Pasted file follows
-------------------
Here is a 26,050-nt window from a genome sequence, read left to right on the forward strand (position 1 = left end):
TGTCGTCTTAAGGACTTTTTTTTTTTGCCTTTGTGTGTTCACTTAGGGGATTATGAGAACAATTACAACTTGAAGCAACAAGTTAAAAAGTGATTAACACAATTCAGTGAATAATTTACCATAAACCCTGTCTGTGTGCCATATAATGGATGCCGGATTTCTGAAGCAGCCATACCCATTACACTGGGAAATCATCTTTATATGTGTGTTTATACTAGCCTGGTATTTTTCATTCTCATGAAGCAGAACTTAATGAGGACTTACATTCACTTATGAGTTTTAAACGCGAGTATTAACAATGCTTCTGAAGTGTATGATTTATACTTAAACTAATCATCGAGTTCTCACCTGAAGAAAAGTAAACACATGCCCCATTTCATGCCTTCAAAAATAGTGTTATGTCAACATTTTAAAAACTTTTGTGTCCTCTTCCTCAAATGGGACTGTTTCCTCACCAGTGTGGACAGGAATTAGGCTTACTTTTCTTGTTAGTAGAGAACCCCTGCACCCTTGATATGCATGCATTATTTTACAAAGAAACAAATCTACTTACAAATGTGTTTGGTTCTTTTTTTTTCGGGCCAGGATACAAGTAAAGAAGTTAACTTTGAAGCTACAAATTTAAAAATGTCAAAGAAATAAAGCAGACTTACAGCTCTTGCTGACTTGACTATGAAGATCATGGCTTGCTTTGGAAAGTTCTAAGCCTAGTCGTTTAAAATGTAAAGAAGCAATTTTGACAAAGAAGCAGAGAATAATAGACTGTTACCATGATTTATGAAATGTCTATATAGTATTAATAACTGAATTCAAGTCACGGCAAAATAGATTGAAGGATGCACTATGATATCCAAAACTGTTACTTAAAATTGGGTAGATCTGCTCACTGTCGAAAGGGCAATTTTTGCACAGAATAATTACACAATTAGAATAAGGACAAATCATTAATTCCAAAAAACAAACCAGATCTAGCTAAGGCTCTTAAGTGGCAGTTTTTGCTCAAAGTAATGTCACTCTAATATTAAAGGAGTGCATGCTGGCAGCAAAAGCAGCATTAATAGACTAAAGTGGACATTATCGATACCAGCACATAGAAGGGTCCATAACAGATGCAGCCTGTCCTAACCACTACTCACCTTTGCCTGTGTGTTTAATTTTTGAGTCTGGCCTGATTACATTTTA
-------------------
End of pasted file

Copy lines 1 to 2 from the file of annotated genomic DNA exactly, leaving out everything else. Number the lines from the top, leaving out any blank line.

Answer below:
Here is a 26,050-nt window from a genome sequence, read left to right on the forward strand (position 1 = left end):
TGTCGTCTTAAGGACTTTTTTTTTTTGCCTTTGTGTGTTCACTTAGGGGATTATGAGAACAATTACAACTTGAAGCAACAAGTTAAAAAGTGATTAACACAATTCAGTGAATAATTTACCATAAACCCTGTCTGTGTGCCATATAATGGATGCCGGATTTCTGAAGCAGCCATACCCATTACACTGGGAAATCATCTTTATATGTGTGTTTATACTAGCCTGGTATTTTTCATTCTCATGAAGCAGAACTTAATGAGGACTTACATTCACTTATGAGTTTTAAACGCGAGTATTAACAATGCTTCTGAAGTGTATGATTTATACTTAAACTAATCATCGAGTTCTCACCTGAAGAAAAGTAAACACATGCCCCATTTCATGCCTTCAAAAATAGTGTTATGTCAACATTTTAAAAACTTTTGTGTCCTCTTCCTCAAATGGGACTGTTTCCTCACCAGTGTGGACAGGAATTAGGCTTACTTTTCTTGTTAGTAGAGAACCCCTGCACCCTTGATATGCATGCATTATTTTACAAAGAAACAAATCTACTTACAAATGTGTTTGGTTCTTTTTTTTTCGGGCCAGGATACAAGTAAAGAAGTTAACTTTGAAGCTACAAATTTAAAAATGTCAAAGAAATAAAGCAGACTTACAGCTCTTGCTGACTTGACTATGAAGATCATGGCTTGCTTTGGAAAGTTCTAAGCCTAGTCGTTTAAAATGTAAAGAAGCAATTTTGACAAAGAAGCAGAGAATAATAGACTGTTACCATGATTTATGAAATGTCTATATAGTATTAATAACTGAATTCAAGTCACGGCAAAATAGATTGAAGGATGCACTATGATATCCAAAACTGTTACTTAAAATTGGGTAGATCTGCTCACTGTCGAAAGGGCAATTTTTGCACAGAATAATTACACAATTAGAATAAGGACAAATCATTAATTCCAAAAAACAAACCAGATCTAGCTAAGGCTCTTAAGTGGCAGTTTTTGCTCAAAGTAATGTCACTCTAATATTAAAGGAGTGCATGCTGGCAGCAAAAGCAGCATTAATAGACTAAAGTGGACATTATCGATACCAGCACATAGAAGGGTCCATAACAGATGCAGCCTGTCCTAACCACTACTCACCTTTGCCTGTGTGTTTAATTTTTGAGTCTGGCCTGATTACATTTTA